Context: Congress identified restrictive clauses in private contracts as an obstacle to employers and patients being able to make meaningful comparisons in the healthcare marketplace.
What employers must do:
- If you are fully insured, ask your health insurer what they have done specifically to amend contract language to remove gag clauses on healthcare cost and quality data for your health plan’s claims.
- If you are self-funded, you will need to audit all your health plan’s contracts with service providers and vendors – especially the health plan network and TPA – to ensure all gag clauses on access to healthcare cost and quality data have been eliminated.
What brokers/consultants should do: Assist clients in reviewing their contracts and comparing them to how others are (re)written in the market. It stands to reason that brokers/consultants will have far more experience with, say, PBM contracts than the average employer – and they will therefore look to you for expert advice. If you lack the needed expertise, hiring outside assistance may be necessary.
Broker/Consultant Compensation Disclosure
What it is: Requirements that those who provide “brokerage” or “consulting” services to employer group health plans disclose all direct and indirect compensation they reasonably expect to receive if the amount is to exceed $1,000. Also, requires the disclosure of non-monetary compensation above $250. These requirements apply to contracts entered into or renewed after December 27, 2021.
Context: Because the DOL lacks the statutory authority to regulate brokers and consultants directly, Congress instead made it unlawful for employers to enter into or renew contracts with a broker or consultant who does not transparently disclose all of their compensation. This is intended to generate meaningful discussion over the reasonableness of compensation in light of the services provided.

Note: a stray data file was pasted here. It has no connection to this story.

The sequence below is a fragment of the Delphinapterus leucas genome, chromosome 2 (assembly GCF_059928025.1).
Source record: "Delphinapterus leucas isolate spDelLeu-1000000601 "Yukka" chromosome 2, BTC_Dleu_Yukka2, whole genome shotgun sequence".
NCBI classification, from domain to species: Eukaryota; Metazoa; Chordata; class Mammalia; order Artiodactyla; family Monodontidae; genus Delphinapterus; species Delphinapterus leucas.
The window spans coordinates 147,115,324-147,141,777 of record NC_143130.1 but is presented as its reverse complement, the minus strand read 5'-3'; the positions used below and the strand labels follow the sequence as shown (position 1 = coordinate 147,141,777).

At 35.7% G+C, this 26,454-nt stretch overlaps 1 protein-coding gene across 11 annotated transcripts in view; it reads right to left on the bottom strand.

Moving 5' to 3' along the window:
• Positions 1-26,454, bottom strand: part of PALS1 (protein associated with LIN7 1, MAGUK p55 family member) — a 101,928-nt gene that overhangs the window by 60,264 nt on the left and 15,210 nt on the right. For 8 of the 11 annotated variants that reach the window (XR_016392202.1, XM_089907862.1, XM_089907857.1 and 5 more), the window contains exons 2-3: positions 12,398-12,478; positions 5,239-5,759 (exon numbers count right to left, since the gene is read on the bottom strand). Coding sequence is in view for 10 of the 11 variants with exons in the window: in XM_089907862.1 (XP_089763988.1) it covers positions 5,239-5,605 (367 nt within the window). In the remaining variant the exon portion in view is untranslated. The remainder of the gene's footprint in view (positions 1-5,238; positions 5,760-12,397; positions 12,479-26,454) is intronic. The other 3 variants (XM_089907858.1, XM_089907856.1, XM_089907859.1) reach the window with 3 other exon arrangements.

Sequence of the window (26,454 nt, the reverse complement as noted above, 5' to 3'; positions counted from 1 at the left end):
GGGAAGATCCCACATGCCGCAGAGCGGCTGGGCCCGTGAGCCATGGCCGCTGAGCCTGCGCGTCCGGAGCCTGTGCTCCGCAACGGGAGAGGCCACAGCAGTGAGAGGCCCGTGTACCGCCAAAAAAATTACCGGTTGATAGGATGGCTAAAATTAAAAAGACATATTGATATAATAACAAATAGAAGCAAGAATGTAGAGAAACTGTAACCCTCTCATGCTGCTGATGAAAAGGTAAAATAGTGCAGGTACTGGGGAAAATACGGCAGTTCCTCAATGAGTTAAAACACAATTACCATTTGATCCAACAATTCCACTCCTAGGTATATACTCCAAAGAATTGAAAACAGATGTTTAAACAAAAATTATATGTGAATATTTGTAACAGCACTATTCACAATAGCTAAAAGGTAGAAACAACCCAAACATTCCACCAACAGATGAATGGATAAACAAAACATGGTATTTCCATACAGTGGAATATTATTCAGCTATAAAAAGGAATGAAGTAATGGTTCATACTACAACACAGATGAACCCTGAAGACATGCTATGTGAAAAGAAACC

What employers must do:
- If you are a government health plan, ERISA does not govern your health plan. As such, these compensation disclosure rules do not apply and, hence, your broker will not be required to disclose compensation. It may still be a good idea for government health plan sponsors to ask and explore that aspect of the relationship, however, as it is useful information.
- If you are a private health plan, you will need to formally request a compensation disclosure from your broker or consultant if they did not already provide one to you. Upon receipt, you will need to review and assess it for reasonableness and determine whether your broker/consultant is unduly conflicted in how they are paid. If no disclosure is made to you, or the disclosure fails either of those tests, you will be required to terminate the relationship and notify the DOL.
What brokers/consultants should do: Disclose all compensation to your clients and include all necessary accompanying information under Section 202 (BB) of the 2021 CAA. This mostly involves identifying information about the nature and payer of any compensation as well as services to the plan.
* For a more in-depth informational briefing on this Compensation Disclosure, see our blog post on it.
Prescription Benefits & Drug Costs Disclosure
What it is: Requirements that group health plans and insurance companies annually disclose an array of information on their prescription drug benefit, historical drug costs paid by the plan, and the implications for insurance premiums (specifically employees’ share of that premium). Requirements to disclose 2020 and 2021 plan year information are due on December 27, 2022. Then, information is due on June 1 of every year thereafter.